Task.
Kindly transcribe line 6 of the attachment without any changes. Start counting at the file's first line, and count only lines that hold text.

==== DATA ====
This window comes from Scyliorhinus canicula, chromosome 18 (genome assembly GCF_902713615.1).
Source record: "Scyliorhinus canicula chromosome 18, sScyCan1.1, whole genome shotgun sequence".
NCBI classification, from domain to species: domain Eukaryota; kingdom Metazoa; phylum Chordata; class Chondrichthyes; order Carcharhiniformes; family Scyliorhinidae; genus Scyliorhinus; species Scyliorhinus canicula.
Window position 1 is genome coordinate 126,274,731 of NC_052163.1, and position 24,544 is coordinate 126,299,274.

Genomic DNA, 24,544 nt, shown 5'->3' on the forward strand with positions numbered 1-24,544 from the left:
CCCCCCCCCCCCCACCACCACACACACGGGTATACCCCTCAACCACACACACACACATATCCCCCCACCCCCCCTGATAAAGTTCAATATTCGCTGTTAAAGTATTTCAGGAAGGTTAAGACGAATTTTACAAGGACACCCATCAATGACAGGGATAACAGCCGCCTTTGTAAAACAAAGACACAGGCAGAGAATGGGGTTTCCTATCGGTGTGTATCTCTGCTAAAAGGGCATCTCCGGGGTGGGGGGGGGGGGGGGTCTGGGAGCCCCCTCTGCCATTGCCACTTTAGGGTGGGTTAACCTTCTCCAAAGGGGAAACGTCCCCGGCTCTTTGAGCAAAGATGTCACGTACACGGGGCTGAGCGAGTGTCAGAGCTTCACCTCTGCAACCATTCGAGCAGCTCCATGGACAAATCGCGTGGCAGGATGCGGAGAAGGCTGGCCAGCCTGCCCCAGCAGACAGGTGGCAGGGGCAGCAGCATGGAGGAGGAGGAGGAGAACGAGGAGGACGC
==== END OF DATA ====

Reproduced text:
CCCCCCCCCCCCCACCACCACACACACGGGTATACCCCTCAACCACACACACACACATATCCCCCCACCCCCCCTGATAAAGTTCAATATTCGCTGTTAAAGTATTTCAGGAAGGTTAAGACGAATTTTACAAGGACACCCATCAATGACAGGGATAACAGCCGCCTTTGTAAAACAAAGACACAGGCAGAGAATGGGGTTTCCTATCGGTGTGTATCTCTGCTAAAAGGGCATCTCCGGGGTGGGGGGGGGGGGGGGTCTGGGAGCCCCCTCTGCCATTGCCACTTTAGGGTGGGTTAACCTTCTCCAAAGGGGAAACGTCCCCGGCTCTTTGAGCAAAGATGTCACGTACACGGGGCTGAGCGAGTGTCAGAGCTTCACCTCTGCAACCATTCGAGCAGCTCCATGGACAAATCGCGTGGCAGGATGCGGAGAAGGCTGGCCAGCCTGCCCCAGCAGACAGGTGGCAGGGGCAGCAGCATGGAGGAGGAGGAGGAGAACGAGGAGGACGC